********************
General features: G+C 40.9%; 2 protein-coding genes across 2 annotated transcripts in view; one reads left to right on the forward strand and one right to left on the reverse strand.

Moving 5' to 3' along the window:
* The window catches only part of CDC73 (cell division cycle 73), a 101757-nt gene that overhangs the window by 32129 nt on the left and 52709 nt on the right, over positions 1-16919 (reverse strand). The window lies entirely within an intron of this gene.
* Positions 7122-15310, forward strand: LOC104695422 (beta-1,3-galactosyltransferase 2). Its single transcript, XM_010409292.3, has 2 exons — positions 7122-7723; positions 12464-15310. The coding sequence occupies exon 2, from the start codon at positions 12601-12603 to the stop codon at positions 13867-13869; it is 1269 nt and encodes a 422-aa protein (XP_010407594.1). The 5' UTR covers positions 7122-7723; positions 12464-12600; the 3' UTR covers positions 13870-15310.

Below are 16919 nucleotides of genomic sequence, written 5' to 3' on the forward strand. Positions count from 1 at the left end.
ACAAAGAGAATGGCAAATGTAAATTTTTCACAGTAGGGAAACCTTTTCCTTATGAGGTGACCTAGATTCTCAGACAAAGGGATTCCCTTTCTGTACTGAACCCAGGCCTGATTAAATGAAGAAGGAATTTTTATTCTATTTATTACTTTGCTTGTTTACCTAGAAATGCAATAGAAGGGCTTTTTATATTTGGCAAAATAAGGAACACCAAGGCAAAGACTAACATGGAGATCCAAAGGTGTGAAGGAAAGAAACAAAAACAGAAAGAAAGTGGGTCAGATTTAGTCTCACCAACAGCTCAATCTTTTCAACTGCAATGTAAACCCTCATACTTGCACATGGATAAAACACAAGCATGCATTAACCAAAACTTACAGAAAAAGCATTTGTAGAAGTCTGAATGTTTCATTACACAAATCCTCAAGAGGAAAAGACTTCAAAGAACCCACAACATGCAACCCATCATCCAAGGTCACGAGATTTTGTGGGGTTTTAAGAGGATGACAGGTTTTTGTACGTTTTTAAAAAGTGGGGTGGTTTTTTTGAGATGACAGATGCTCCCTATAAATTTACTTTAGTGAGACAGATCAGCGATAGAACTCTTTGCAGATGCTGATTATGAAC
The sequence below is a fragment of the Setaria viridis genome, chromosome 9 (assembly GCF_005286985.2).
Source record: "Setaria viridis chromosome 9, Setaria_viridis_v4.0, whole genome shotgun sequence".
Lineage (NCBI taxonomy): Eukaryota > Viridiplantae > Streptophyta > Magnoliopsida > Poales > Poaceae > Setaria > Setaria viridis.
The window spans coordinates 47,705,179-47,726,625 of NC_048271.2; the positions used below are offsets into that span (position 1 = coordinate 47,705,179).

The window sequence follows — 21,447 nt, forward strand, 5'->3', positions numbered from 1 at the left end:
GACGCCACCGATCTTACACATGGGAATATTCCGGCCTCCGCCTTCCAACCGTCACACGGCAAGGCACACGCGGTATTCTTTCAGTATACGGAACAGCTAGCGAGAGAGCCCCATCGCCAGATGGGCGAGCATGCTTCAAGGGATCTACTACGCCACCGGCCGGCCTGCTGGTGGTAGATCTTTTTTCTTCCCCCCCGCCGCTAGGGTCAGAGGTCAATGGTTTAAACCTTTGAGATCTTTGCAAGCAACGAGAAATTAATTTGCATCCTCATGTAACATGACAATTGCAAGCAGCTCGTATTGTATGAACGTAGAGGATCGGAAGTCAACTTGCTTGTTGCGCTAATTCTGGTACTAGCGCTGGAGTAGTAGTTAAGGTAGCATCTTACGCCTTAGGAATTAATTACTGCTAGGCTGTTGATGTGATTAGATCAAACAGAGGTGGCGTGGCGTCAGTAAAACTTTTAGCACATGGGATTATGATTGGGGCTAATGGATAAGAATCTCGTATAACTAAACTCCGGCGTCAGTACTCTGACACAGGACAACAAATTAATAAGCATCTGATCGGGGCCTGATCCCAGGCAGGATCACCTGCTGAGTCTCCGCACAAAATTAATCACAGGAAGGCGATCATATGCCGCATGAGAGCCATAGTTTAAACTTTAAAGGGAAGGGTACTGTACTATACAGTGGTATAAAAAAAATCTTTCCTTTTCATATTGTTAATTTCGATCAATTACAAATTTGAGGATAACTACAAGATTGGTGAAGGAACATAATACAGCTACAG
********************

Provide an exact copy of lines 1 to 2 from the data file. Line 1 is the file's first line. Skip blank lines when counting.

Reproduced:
General features: G+C 40.9%; 2 protein-coding genes across 2 annotated transcripts in view; one reads left to right on the forward strand and one right to left on the reverse strand.

Moving 5' to 3' along the window: